Yussuf Dayes drums

Efpi Records – FP012 (2013)

‘meets I Dig Monk, Tuned’ – ReDiviDeR


AN INTRIGUING and, ultimately, satisfying second album from experimental Irish four-piece, ReDiviDeR, led by drummer and composer Matthew Jacobson.

The chordless (and palindromic) quartet have frequently trodden the festival trail of their homeland with an interesting mix of textures, grooves and samples, all melded by an innate jazz sensibility played out on alto sax, trombone, bass and drums. Citing such influences as Thelonius Monk, Charles Mingus and Tim Berne, this latest release reveals their sharp creativity to a wider audience. And, if your ears are responsive (as well as eyes open to one or two track/guest-name japes – though my guess is the ‘AleX’s were an anagram too far!), there is much here to savour. Following up 2012 debut ‘Never odd or eveN’, they are found here in collaborative vein as four established UK jazz musicians guest on tracks written specifically with them in mind (the anagram of ‘United Kingdom’ as album title ‘I Dig Monk, Tuned’ far too clever for me!).

Leaping straight to the centrepoint of the seven tracks (a couple of which are brief interludes), Bin Saved begins with a compelling descending pattern over which a resonant fretless electric bass with trombone, plus alto embellishment, invites guest cellist Ben Davis to improvise impassionedly into a solo spotlight. Nick Roth’s alto then takes the piece on a new, raunchier route, Davis and Derek Whyte sharing the rocky bassline, Jacobson snapping cleanly on drums. Concluding with mellower, more echoic trombone and bass, it’s quite a number!

Opener, Twin Kodes, features the now-almost-trademark abstract Rhodes wizardry of Kit Downes, followed by effective, trippy, post-produced trombone from Colm O’Hara; then… a twist into Downes’ ‘Troyka’ territory and a random-yet-structured trombone/sax dash to the finish. Animal Code sees Alex Bonney’s trumpet beefing-up the horns, a wild elephantine cacophony ensuing over stampeding drums and electronics.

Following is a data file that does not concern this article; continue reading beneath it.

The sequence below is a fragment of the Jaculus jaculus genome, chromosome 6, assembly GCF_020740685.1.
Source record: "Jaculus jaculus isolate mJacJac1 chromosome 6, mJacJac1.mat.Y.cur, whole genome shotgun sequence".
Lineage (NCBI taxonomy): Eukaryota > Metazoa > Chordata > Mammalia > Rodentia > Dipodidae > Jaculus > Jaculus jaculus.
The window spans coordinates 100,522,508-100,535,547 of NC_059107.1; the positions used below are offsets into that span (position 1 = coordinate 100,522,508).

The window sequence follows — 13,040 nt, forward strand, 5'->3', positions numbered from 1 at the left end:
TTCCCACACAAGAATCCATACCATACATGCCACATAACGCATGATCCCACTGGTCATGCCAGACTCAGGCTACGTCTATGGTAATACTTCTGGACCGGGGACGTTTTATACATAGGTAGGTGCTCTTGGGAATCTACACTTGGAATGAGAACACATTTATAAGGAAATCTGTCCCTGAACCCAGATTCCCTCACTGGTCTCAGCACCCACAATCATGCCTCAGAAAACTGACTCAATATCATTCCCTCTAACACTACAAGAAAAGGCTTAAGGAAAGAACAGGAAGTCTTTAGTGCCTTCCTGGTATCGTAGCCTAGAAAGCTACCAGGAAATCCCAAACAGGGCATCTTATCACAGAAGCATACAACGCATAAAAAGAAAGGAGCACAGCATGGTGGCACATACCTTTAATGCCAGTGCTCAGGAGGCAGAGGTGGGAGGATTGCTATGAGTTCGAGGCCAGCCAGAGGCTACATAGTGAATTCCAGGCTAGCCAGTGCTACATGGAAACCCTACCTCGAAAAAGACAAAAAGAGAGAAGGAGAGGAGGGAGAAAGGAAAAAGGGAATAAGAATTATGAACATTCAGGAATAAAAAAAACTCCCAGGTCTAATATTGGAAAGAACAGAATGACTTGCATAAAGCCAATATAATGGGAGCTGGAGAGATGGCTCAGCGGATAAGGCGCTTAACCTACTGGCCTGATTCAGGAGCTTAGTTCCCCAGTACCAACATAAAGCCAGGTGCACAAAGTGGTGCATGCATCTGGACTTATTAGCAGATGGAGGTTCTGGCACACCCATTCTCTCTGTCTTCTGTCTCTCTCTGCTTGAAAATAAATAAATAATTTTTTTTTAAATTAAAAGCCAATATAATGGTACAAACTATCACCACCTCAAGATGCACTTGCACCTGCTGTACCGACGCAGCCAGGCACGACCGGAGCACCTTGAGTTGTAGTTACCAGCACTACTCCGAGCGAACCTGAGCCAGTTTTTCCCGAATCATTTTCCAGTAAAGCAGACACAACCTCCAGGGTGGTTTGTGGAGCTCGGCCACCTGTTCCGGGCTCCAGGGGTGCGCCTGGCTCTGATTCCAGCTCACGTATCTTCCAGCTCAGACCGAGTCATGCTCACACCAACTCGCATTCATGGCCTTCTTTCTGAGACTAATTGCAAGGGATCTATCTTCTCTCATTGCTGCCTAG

The guitar of Alex Roth brings an altogether different timbre to Velvet Pouch, a dark, smouldering track of repeated riffs and effects against an intensifying bass and drum groove whilst, finally, May I Agree‘s semitone-clustered, cascading horn melodies tumble along to Jacobson’s pointed, snare-driven rhythm.

As members of touring initiative Match & Fuse, it’s easy to understand why ReDiViDeR are a popular live act – check out the links below for further information.

Matthew Jacobson
drums  matthewjacobsonmusic.com
Derek Whyte bass
Nick Roth alto sax
Colm O’Hara trombone
Kit Downes keys
Alex Roth guitar
Alex Bonney trumpet/electronics
Ben Davis cello

Match & Fuse

Diatribe – DIACD016 (2013)

‘Drawing Breath’ – Blue Touch Paper


SUCH IS THE POWER and creative breadth of this second release by Colin Towns’ six-piece, Blue Touch Paper, this may indeed be a case of needing to draw breath! The composer and pianist/keyboardist is hugely respected in both jazz and rock worlds – and, with a career that includes a prolific contribution to TV, film and theatre, the writing here reflects that rich eclecticism.